You Might Not Have Broadband Anymore
New regulations on Internet service providers are changing the way they can describe their service.
Many people in the U.S. lack Internet access at speeds the government considers necessary to fully take advantage of opportunities online.
If you don’t think your home Internet service is as fast as it ought to be, federal regulators are inclined to agree.
On Wednesday the U.S. Federal Communications Commission proposed new rules for regulating the Internet (see “FCC Chief Proposes Broader Net Neutrality Rules”), which the FCC says will help it ensure that Americans have access to “more and better broadband.” But due to a separate decision the FCC made last week to change its very definition of “broadband,” many fewer people even have it to begin with.
The new broadband standard calls for download speeds of 25 megabits per second (mbps) and upload speeds of three mbps—up from four and one, respectively. FCC chairman Tom Wheeler recently said 25 mbps is “fast becoming ‘table stakes’ in 21st century communications,” and the White House, in a recent report, called this speed the “baseline to get the full benefits of Internet access.” But as the FCC has also reported, only about 15 percent of residential connections had download speeds of at least 25 mbps at the end of 2013. Currently the average connection speed in the U.S. is 11.5 mbps, according to Akamai; more than three-fourths of residential connections are above three mbps, according to the FCC.
Even if you do buy broadband access, though, that doesn’t necessarily guarantee that you get it. A recent analysis by the independent research group Measurement Lab showed that between May 2013 and February 2014, many customers of big service providers including Comcast, Time Warner Cable, and Verizon often experienced download speeds of less than four mbps. This chart produced by the lab captures the dramatic plunge in bandwidth:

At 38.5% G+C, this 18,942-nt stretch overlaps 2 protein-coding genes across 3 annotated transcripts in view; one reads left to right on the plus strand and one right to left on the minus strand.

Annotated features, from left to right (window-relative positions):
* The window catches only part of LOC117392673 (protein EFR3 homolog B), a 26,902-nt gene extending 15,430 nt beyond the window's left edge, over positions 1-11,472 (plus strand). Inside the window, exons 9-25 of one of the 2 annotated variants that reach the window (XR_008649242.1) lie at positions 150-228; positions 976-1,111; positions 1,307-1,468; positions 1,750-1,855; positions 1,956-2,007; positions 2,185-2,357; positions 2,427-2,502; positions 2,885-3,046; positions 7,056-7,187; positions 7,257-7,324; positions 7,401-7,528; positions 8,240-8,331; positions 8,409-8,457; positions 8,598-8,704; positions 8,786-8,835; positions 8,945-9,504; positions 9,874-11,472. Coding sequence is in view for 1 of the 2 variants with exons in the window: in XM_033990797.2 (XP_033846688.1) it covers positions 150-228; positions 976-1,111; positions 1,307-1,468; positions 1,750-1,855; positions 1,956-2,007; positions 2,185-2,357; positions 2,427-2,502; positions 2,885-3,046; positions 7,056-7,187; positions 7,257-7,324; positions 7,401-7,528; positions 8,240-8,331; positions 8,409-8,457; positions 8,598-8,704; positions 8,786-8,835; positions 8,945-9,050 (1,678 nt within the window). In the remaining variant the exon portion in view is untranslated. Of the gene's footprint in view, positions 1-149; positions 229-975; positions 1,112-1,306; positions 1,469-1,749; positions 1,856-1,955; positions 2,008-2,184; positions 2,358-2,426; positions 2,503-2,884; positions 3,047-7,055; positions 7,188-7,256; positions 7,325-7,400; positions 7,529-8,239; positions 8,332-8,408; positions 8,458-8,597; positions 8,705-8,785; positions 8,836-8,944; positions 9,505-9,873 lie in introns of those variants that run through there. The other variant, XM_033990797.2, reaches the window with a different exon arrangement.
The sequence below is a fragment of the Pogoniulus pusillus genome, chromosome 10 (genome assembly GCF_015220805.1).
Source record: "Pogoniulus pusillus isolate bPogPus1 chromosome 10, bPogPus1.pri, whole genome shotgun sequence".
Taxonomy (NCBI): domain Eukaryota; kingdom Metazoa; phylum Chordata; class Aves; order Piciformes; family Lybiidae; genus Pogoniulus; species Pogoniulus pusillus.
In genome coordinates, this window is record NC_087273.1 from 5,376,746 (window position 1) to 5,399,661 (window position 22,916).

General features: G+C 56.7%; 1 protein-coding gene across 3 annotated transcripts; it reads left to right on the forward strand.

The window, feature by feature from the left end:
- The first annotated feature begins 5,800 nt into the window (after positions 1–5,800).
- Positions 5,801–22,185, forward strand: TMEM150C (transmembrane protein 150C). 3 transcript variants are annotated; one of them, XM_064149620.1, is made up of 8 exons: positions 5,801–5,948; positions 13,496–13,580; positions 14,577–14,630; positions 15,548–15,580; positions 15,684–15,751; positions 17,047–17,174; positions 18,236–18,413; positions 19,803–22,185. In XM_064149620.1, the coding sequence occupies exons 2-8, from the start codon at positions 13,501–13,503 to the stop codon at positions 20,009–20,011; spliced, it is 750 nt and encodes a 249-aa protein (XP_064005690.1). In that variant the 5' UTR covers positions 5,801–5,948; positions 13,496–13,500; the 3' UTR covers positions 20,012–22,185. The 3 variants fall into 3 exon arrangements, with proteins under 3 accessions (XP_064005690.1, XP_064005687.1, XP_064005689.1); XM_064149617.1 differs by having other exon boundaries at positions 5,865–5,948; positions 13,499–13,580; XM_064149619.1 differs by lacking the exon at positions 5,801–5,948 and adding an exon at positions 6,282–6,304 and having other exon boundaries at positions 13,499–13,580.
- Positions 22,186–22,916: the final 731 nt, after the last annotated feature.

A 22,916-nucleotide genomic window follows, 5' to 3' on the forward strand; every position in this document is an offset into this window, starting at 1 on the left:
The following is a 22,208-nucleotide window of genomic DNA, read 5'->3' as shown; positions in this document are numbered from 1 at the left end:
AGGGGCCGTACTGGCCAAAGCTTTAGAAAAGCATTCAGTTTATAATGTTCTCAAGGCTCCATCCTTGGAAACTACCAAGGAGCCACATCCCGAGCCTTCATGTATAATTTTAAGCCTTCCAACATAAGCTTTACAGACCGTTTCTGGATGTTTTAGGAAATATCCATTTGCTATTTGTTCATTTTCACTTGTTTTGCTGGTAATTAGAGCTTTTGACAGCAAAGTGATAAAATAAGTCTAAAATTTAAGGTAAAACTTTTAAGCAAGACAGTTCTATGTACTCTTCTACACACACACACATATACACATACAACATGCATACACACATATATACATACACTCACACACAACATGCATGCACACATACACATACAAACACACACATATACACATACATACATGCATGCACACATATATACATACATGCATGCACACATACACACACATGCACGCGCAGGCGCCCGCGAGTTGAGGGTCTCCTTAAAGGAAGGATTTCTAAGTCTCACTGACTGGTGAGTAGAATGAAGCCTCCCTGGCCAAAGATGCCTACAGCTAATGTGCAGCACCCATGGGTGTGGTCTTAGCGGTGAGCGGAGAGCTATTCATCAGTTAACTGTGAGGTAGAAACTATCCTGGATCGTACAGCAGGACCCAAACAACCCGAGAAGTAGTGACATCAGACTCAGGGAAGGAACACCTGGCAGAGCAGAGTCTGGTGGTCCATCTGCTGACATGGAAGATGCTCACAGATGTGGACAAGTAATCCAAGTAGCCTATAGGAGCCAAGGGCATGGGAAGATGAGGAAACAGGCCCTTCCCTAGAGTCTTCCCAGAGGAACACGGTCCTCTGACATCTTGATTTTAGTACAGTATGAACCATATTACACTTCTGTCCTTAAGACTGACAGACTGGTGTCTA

Measurement Lab concluded that this degradation of service was the result of business disputes between consumer ISPs like Comcast and Time Warner and companies, like Cogent and Level 3, which connect those consumer ISPs to the greater Internet. Specifically, the disagreements were over who should be obligated to pay for upgrades at interconnections between the companies’ networks. If the FCC’s proposed rules, which face a vote on February 26, are enacted, the agency for the first time will have the authority to police interconnection-related business dealings. The agency’s officials hope this and the other changes eventually mean that paying for broadband actually guarantees you very fast service.